Before we began our work yesterday, we talked about painterly influences on collage imagery, particularly the works of Larry Rivers and Robert Rauschenberg, two of my favorite artists ever. Rauschenberg said that he works “in the gap between art and life,”  that he wanted to question the distinction between everyday objects and art objects. I like that!

Robert Rauschenberg, Buffalo II, 1964

Larry Rivers, French Money, 1962

It’s always good to go to the Masters for inspiration! There are two more sessions of Composition Camp to come, and there will be more in the summer and fall.

Challenge update

This is what I ended up doing with the objects I collected for the spontaneous “Studio Stuff” challenge. I like it! It’ s called HeART of Time, and it’s about how time flies – wings? eggs? clock pieces? Makes sense to me!

HeART of Time: mixed media assemblage by Lyn Belisle

HeART of Time: mixed media assemblage by Lyn Belisle

And here’s the studio stuff I started with:


Now I’m wondering if it’s cheating to add a couple of extra things to pull the project together. I added some cloth wings that I’d had for years and also a small box with compartments to put everything in. Nah, that’s not cheating – you can add a few things, too, if you like. I’m kind of making up our rules as I go!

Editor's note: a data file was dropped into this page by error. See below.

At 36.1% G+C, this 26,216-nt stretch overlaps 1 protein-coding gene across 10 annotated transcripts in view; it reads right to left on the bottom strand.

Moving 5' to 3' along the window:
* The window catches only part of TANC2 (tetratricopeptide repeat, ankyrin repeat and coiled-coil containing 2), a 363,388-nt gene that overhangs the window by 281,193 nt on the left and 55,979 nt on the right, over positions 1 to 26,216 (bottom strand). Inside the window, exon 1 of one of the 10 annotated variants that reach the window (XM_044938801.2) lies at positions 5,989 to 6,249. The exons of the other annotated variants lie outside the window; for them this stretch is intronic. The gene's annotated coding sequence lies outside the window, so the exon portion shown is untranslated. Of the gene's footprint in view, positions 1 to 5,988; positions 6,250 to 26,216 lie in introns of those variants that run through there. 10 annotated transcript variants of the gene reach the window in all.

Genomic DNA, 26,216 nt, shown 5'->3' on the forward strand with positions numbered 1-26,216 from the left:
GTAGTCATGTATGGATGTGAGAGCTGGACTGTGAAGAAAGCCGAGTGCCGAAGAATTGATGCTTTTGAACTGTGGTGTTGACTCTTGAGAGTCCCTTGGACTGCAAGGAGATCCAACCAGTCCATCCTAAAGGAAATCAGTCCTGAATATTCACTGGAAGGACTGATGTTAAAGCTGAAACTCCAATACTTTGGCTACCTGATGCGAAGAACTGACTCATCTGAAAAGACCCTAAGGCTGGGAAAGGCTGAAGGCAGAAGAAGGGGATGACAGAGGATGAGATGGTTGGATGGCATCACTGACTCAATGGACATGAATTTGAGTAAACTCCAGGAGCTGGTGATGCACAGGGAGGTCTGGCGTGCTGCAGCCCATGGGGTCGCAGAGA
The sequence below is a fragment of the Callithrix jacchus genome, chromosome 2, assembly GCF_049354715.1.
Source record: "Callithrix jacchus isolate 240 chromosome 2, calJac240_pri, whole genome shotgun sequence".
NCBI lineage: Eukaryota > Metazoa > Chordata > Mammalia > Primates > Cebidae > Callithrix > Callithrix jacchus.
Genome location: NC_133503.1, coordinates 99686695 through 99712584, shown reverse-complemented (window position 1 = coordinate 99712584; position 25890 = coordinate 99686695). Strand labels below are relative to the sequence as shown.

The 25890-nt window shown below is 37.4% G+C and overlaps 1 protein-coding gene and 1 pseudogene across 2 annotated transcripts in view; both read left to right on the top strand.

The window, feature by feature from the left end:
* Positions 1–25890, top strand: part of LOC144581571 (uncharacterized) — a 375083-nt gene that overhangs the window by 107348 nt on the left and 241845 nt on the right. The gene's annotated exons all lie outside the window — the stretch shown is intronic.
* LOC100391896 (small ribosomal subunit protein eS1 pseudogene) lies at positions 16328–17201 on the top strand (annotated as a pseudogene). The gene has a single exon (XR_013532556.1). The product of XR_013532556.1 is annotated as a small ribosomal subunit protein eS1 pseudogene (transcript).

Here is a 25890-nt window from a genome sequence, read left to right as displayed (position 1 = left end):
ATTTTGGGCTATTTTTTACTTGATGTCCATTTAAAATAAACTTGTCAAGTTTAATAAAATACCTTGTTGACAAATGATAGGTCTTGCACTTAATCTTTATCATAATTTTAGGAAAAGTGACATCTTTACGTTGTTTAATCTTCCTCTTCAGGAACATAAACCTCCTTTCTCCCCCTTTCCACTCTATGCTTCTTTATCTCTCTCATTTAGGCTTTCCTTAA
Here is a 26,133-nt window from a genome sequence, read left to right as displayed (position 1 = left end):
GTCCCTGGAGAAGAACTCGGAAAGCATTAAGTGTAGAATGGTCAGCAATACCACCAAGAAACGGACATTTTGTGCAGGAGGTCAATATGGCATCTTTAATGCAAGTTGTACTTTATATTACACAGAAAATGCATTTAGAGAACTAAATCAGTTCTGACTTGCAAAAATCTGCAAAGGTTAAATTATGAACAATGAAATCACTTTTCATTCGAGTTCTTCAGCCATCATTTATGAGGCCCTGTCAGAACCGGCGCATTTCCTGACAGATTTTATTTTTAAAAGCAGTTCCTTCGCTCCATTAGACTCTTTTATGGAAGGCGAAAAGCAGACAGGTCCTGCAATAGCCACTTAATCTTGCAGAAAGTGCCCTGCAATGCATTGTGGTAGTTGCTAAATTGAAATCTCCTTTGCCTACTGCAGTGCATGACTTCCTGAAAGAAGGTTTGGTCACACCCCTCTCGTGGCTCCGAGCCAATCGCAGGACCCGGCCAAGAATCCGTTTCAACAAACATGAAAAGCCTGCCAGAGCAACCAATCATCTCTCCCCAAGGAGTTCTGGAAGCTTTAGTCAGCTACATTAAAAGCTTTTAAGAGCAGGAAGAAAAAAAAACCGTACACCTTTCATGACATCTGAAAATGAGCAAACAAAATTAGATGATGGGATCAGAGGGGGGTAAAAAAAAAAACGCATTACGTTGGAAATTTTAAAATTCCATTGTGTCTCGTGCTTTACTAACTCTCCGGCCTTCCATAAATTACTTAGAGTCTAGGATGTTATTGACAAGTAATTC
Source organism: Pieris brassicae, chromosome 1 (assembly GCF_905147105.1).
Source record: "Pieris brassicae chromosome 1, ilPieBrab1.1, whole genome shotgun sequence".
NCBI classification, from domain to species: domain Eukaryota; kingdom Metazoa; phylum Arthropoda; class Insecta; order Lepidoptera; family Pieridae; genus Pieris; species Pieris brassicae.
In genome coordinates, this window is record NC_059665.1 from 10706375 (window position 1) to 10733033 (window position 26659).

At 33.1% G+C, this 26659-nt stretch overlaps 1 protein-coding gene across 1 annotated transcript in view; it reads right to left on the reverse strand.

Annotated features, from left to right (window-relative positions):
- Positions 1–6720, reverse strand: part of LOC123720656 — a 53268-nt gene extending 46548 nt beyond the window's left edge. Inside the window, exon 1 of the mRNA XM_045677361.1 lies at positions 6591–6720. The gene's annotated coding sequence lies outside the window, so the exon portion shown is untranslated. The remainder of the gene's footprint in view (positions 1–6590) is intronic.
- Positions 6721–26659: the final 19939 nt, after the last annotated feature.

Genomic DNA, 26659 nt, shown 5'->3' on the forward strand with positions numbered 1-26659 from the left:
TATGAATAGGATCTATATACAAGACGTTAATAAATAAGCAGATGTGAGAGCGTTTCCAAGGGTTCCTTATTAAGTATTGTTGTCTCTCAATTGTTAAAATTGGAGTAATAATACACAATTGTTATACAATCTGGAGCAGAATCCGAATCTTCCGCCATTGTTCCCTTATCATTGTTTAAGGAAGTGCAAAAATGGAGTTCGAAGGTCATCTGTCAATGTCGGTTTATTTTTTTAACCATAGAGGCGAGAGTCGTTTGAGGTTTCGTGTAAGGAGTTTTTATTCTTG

Below are two submissions of studio stuff from brave artist friends – let’s see what they do with it! Names have been concealed to protect the innocent. Stay tuned.

Rosemary toni


Assignment: refocus through a creative challenge

After week of extremesextreme dismaythe fire near the Studio that caused so much damage to othersand extreme joy fantastic time with Clare O’Neill, more pics to come – I’m ready to get back to some new artwork. But it always takes me a while to re-focus. Does that ever happen to you?

So here’s what I did this morning – I collected some random stuff from my work table and arranged it like a collage. Easy. I photographed it, then gave myself a challenge – make something out of (or inspired by) this pile o’ stuff.


Here what I have to work with:

  • watch parts
  • copper wire
  • A very cool stained paint rag
  • a face shard (or course)
  • a bird wing
  • a paper scrap
  • glass beads
  • a wooden egg